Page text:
Looking Under the Hood is for governing boards, chief executives, and chief business officers looking to review their institutional aid policies. It enables them to view and benchmark these policies against a customized set of peers.* Ten colleges and universities were invited to serve as early adopters of the web-based tool and institutional-aid metrics. These colleges and universities would identify specific metrics and comparison groups that would be useful for them in engaging governing boards and senior campus leaders around their own institutional-aid policies.
A Case Study of Upper Midwest College and Looking Under the Hood
Upper Midwest College is a private, liberal arts college embarking on a strategic direction plan for the next five years, and having an aligned pricing policy for students will be part of it. The institution has a peer-comparison group nationally and in-state with which it wants to stay competitive, and it also has concerns about the changing demographics of students on the horizon. Historically, Upper Midwest’s trustees and college executives have not had deep discussions about pricing when developing strategic plans, and the discussions are often framed by an assumption that the college is not competitive with its peers in terms of institutional aid.
The vice president of finance was excited to use the online tool and compare key institutional metrics with the college’s peer groups, because the data provided a reliable look at its competitiveness regarding institutional aid. The VP initially looked at four institutional-aid metrics:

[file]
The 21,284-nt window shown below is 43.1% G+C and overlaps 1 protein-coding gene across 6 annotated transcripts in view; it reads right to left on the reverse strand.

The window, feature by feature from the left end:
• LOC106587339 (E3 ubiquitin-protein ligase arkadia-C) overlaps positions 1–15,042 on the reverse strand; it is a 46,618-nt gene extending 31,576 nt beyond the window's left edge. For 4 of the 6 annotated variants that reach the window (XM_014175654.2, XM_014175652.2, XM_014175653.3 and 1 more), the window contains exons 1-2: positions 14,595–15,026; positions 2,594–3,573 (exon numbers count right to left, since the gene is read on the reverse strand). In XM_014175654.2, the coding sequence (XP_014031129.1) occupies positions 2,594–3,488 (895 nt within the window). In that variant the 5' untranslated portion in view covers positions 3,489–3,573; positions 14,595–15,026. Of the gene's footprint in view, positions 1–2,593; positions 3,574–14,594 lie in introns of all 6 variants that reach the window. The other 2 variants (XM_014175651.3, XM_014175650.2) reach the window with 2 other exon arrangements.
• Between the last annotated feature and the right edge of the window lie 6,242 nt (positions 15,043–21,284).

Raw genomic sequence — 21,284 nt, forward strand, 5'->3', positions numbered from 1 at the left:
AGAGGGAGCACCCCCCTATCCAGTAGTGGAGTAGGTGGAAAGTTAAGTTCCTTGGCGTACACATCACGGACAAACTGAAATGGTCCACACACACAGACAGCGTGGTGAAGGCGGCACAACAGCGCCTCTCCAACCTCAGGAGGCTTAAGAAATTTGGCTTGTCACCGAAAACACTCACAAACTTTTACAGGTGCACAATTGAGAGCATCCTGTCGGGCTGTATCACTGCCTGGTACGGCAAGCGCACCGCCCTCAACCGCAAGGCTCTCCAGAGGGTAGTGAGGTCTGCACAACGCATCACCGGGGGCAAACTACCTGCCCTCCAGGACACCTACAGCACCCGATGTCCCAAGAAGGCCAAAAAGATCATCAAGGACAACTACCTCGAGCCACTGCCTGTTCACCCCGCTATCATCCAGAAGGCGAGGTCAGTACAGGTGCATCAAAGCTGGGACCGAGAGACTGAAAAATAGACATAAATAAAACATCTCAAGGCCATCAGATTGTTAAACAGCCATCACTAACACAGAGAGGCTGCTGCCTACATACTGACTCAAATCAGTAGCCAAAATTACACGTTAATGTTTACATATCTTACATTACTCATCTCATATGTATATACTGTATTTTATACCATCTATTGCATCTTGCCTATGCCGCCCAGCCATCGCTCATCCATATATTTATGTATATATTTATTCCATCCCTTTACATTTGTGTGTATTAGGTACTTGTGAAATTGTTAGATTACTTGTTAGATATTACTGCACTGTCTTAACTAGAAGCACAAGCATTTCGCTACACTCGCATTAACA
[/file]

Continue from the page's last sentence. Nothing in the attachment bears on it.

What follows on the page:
- Institutional-aid spending on non-need-based aid per FTE;
- Net tuition revenue;
- Average aid package for first-time freshmen; and,
- Percentage of operating budget used for institutional aid.
Benchmarking these metrics against its peer group revealed that Upper Midwest College was pretty competitive on three of the four metrics they reviewed. However, they discovered with the fourth metric that the percentage of the operational budget that’s used for institutional aid was far greater than that of its competitors. The VP shared these data with a small group of stakeholders, including the VP of enrollment, a financial-aid consultant, and a budget analyst, and with the president’s blessing is convening a small group to do more in-depth brainstorming around the best pricing policy to support the new strategic direction plan. The VP expects this group to come up with a set of recommendations that will be submitted to the strategic direction council, and then to the cabinet and the trustees.
The VP described the institutional-aid metrics and the web-based tool as a critical breakthrough for Upper Midwest College at an opportune moment, because it allowed for an “apples to apples” comparison with trustworthy data and helped the institution make more data-informed decisions about institutional-aid policy rather than relying on anecdotes. Moving forward, the VP is hopeful the metrics can address the distribution of institutional aid by income, which will be a critical issue in deliberations about pricing policies in the foreseeable future.
*The initial set of metrics included in the tool is based on financial data collected by IPEDS and the College Board’s Annual Survey of Colleges.